April 21, 2019
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Price surge pushes Maine lobster catch value to all-time high

Brian Feulner | BDN
Brian Feulner | BDN
Lobster lay in a crate at the Stonington Lobster Co-op dock in this August 2014 file photo.

Maine’s lobster catch brought in an estimated $456.9 million to fishermen in 2014, an all-time high that was driven by the largest one-year increase in price per pound in more than 50 years.

The Department of Marine Resources this week released preliminary catch figures, showing average prices paid to fishermen jumped more than 25 percent — to $3.69 per pound — for the 2014 season. The average statewide price in 2013 was $2.90, according to DMR statistics. The $3.69 average is the highest the annual statewide figure has been since 2007, when it was $4.39 per pound.

That $0.79 per-pound increase, paired with a catch sustained at more than 120 million pounds for the third consecutive year, made the 2014 catch the most valuable ever in Maine without adjusting for inflation. The total estimated dockside value of the statewide 2013 harvest was $370 million.

South Thomaston lobsterman Dave Cousens, president of the Maine Lobstermen’s Association, said Friday that cool water temperatures last year produced a high-quality product that was in high demand all year long. There was not an oversupply of soft, newly molted lobsters in the spring, which caused the average price fishermen earned for their catch to sink in 2012 and 2013.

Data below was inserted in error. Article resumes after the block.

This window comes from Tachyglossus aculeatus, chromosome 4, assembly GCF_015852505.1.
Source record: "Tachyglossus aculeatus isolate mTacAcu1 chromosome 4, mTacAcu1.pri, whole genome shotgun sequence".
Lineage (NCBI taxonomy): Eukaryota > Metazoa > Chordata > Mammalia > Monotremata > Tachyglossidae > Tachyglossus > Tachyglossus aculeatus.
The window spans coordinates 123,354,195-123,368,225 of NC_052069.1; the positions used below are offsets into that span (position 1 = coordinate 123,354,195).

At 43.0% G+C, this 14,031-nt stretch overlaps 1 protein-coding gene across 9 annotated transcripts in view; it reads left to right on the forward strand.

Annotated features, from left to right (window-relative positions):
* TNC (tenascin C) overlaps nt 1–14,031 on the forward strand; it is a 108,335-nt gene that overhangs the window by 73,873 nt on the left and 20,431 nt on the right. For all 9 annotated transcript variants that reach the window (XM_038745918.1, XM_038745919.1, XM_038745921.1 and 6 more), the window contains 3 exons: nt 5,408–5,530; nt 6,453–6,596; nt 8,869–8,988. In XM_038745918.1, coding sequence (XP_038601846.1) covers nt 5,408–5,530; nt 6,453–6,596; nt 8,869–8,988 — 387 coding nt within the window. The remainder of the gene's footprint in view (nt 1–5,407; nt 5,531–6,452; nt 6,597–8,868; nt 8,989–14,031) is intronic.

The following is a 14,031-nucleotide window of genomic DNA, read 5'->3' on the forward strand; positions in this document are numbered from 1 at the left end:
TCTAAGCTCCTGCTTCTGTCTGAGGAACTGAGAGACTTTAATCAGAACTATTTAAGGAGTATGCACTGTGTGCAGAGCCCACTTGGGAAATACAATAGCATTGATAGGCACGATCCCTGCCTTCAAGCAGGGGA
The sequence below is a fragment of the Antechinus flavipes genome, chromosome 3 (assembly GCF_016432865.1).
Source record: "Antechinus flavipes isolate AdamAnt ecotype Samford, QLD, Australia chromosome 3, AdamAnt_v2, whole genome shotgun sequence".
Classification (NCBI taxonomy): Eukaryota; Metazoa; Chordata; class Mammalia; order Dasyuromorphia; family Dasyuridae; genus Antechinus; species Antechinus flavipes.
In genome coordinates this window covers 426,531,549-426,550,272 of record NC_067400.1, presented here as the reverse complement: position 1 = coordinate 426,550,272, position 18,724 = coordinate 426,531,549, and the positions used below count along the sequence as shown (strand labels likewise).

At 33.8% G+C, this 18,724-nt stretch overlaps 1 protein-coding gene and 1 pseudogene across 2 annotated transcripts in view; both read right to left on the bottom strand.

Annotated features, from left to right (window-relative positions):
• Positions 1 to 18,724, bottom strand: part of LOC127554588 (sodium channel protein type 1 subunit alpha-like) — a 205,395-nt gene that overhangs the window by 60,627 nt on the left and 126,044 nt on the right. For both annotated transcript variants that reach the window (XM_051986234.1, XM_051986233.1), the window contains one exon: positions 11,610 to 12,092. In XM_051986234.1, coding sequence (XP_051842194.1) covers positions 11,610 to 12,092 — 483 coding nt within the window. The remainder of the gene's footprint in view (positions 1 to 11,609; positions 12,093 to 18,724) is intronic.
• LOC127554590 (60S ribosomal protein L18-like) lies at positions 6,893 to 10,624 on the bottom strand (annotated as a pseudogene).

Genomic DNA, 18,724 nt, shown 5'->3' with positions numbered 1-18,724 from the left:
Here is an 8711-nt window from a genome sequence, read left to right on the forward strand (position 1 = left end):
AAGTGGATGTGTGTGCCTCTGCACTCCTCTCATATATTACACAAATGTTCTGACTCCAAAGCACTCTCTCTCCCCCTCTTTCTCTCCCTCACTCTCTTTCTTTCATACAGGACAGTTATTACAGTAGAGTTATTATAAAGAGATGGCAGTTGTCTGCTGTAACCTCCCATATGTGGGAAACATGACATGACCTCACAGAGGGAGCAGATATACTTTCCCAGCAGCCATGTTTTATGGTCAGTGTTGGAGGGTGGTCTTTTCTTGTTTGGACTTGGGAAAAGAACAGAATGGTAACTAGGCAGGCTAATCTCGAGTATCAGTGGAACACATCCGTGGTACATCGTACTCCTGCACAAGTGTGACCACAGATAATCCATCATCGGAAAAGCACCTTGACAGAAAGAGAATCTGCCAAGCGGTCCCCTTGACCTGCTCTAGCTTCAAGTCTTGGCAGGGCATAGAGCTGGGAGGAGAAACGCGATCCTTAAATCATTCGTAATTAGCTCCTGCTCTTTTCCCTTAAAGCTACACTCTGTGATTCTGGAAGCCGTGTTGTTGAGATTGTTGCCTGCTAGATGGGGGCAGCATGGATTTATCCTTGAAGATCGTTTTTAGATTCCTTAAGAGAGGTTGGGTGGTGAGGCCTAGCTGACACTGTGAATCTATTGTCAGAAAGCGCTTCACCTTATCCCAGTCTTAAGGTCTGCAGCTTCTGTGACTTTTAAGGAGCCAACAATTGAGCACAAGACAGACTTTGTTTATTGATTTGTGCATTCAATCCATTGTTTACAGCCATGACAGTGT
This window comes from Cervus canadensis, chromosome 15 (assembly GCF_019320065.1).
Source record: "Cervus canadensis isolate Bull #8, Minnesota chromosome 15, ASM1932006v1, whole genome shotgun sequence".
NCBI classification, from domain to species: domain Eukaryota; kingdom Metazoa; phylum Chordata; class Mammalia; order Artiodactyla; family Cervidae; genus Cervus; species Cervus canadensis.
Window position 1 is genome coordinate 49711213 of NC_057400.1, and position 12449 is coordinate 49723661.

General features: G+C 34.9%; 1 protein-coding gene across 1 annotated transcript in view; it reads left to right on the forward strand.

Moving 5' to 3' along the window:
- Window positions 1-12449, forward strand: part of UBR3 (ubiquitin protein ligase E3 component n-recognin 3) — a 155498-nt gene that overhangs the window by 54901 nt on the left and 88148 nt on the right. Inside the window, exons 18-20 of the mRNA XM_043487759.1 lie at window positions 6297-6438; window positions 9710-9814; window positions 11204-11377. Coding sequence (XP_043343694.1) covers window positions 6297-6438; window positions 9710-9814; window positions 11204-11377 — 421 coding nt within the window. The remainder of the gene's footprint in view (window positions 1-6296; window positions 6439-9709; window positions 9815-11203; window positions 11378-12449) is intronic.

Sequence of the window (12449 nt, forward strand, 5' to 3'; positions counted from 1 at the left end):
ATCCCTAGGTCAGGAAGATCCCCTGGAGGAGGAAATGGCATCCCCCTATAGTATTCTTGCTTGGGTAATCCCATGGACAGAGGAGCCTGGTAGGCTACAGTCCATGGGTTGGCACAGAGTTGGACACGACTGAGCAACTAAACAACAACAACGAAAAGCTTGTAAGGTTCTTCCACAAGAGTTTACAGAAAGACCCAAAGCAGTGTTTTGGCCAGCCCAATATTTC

The high supply of hardshell lobsters in 2014 meant that lobsters could be shipped live over long distances, which meant processors had to compete with live seafood retailers in terms of the prices they offered, Cousens said.

“We worry about what we get paid,” Cousens said. “That [2014 total value] is almost $90 million more than the year before, and it all goes into fishermen’s pockets. That’s huge.”

Cousens said that with the harsh winter weather over the past month, he expects water temperatures in the Gulf of Maine to remain cold throughout the spring, which would produce another crop of hardshell lobsters this year when consumer demand peaks in mid-summer.

“We’re not going to have lobsters early this year,” he said.

Among counties with the highest catches, Washington County saw the biggest increase in value for its catch in 2014, up 30 percent to about $80.5 million. Hancock County, with the top catch value again last year, saw the second-largest increase in the value of its haul.

Waldo County, sometimes grouped with Knox, had a 65 percent increase in catch value in 2014 to about $3.4 million.

Counties in the southern part of the state also saw a surge in total catch value, with the value of landings in York County up about 24 percent.

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